The Board of Immigration Appeals faulted an immigration court for applying incorrect circuit law to deport a Moroccan national, saying Friday that the case was ruled by Sixth Circuit law, even though the case record was sent to the Third Circuit.

  • May 24, 2024

    9th Circ. Lets Hearsay Issue Slide In Unlawful Crossing Case

    The Ninth Circuit affirmed a Mexican man's conviction for trying to enter the U.S. unlawfully, saying that while a lower court should've weighed whether a border agent's translated statements should be attributed to the man, any resulting error was harmless.

  • May 24, 2024

    Fla. Judge Revisits Scope Of Immigrant Transport Law Injunction

    A Florida federal judge may backtrack on the scope of his order blocking a state law that criminalizes the transportation of unauthorized immigrants, after citing national discourse among legal experts on the appropriateness of universal injunctions.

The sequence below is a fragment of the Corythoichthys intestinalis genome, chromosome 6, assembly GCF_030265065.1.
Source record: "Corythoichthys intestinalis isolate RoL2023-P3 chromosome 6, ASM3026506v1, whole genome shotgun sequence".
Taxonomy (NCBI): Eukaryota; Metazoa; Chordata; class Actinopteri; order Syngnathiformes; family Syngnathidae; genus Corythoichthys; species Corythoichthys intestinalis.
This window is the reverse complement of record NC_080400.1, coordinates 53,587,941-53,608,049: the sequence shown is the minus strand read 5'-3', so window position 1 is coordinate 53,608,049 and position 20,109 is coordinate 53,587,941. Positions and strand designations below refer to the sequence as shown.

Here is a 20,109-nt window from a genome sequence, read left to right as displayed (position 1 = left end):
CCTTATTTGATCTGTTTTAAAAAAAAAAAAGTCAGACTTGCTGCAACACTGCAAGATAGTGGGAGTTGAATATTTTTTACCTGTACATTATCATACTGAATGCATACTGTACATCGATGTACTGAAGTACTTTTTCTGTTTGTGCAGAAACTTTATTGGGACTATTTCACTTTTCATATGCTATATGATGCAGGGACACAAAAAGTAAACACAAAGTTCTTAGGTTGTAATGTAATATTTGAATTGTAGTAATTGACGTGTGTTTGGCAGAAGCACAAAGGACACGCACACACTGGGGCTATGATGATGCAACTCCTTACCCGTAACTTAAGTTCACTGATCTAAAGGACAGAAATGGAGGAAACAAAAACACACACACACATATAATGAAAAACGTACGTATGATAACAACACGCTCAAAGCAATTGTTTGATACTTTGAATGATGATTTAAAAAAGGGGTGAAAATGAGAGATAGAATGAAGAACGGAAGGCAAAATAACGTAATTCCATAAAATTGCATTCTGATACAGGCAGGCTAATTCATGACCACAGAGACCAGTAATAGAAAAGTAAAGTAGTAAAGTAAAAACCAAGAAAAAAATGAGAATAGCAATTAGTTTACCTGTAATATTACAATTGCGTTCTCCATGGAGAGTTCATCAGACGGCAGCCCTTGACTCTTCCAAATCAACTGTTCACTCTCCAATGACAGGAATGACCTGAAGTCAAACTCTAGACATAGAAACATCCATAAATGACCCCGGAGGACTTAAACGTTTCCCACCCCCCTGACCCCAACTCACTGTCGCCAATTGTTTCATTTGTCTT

• May 23, 2024

    Md. Restaurant's Bid For H-2B Cooks Doomed By Payroll Data

    A U.S. Department of Labor judge has refused to rescue a Baltimore Caribbean restaurant's efforts to hire cooks through the H-2B seasonal worker visa program, saying payroll records undermined claims that the restaurant experienced surging demand during the warmer months.

  • May 23, 2024

    ACLU Follows DOJ In Bid To Block Okla. Immigration Law

    The American Civil Liberties Union on Thursday filed a lawsuit challenging an Oklahoma law criminalizing the presence of undocumented immigrants in the state, mirroring a similar suit the U.S. Department of Justice filed the day prior.

  • May 23, 2024

    Couple Wants ID Protection Of Afghan 'Baby Doe' Fam Lifted

    A U.S. Marine and his wife accused of kidnapping an Afghan child urged a Virginia federal court to lift a protective order barring them from identifying the child or her relatives, saying the Taliban already knows the Afghan families' identities.